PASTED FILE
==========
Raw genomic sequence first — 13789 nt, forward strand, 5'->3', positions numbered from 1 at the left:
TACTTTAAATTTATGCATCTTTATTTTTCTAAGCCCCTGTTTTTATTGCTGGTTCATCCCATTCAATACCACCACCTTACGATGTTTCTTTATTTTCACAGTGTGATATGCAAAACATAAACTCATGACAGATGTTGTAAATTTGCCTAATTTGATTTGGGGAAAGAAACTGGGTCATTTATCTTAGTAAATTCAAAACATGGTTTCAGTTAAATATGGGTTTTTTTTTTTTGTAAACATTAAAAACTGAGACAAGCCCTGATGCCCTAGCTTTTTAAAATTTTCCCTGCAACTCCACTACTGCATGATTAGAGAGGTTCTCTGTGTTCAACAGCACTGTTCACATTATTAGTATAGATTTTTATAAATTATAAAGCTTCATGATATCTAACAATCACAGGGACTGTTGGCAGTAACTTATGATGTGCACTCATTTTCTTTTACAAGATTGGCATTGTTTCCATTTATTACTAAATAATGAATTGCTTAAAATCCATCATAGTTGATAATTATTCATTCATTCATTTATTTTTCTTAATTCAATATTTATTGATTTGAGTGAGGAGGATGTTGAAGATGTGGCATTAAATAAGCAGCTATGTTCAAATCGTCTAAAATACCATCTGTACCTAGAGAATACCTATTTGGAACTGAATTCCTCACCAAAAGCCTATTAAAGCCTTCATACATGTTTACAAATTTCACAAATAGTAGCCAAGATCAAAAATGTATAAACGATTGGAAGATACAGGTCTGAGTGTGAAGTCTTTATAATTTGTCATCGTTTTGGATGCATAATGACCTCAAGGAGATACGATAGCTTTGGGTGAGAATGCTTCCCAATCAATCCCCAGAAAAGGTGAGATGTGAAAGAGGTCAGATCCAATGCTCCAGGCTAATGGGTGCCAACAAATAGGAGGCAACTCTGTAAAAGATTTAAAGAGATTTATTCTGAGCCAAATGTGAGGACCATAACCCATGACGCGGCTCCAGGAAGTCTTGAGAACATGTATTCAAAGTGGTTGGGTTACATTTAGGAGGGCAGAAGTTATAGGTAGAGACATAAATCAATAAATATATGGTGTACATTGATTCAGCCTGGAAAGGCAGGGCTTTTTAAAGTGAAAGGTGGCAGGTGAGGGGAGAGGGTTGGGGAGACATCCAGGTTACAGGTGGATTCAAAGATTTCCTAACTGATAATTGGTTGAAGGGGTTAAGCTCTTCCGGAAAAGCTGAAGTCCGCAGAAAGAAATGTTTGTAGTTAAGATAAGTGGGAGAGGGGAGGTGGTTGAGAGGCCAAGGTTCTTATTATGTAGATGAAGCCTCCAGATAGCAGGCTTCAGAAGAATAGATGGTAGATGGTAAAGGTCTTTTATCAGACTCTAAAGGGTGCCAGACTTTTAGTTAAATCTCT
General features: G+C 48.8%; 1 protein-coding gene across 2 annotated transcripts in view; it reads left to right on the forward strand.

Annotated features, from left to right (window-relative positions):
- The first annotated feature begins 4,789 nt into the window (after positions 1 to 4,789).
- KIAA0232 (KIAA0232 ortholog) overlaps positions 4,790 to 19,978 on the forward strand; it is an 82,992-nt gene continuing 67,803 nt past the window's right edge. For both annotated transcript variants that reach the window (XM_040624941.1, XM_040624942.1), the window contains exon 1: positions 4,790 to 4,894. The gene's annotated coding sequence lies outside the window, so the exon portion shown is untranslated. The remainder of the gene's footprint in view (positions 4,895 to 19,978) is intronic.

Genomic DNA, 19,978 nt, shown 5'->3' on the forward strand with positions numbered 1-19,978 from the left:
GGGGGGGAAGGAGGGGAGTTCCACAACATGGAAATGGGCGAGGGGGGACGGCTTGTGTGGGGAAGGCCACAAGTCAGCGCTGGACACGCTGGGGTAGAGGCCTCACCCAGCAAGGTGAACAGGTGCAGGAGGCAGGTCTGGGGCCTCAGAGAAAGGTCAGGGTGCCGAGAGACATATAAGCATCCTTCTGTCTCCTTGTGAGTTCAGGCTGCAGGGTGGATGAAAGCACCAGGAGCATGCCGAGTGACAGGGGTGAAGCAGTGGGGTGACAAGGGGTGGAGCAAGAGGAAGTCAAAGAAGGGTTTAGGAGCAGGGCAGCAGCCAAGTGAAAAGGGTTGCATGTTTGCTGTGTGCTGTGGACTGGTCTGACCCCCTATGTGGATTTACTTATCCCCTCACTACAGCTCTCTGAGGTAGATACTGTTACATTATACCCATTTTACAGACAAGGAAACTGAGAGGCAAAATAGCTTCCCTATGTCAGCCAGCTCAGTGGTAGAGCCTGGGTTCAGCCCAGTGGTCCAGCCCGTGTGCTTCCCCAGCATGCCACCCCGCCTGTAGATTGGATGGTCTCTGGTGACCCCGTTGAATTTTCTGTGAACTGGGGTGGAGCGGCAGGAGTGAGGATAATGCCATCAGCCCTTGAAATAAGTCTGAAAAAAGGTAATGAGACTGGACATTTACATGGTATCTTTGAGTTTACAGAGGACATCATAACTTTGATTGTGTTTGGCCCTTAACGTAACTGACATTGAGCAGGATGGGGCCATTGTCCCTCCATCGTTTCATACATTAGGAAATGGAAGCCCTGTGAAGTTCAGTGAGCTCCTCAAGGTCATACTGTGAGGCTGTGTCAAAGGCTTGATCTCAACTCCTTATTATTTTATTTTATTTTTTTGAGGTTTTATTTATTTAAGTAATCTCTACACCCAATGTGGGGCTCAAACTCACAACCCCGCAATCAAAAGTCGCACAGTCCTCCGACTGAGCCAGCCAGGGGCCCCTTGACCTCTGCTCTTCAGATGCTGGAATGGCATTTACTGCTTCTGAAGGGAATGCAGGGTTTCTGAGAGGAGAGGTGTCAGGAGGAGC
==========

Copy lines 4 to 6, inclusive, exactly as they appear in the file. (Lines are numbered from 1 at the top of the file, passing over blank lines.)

Annotated features, from left to right (window-relative positions):
- The first annotated feature begins 4,789 nt into the window (after positions 1 to 4,789).
- KIAA0232 (KIAA0232 ortholog) overlaps positions 4,790 to 19,978 on the forward strand; it is an 82,992-nt gene continuing 67,803 nt past the window's right edge. For both annotated transcript variants that reach the window (XM_040624941.1, XM_040624942.1), the window contains exon 1: positions 4,790 to 4,894. The gene's annotated coding sequence lies outside the window, so the exon portion shown is untranslated. The remainder of the gene's footprint in view (positions 4,895 to 19,978) is intronic.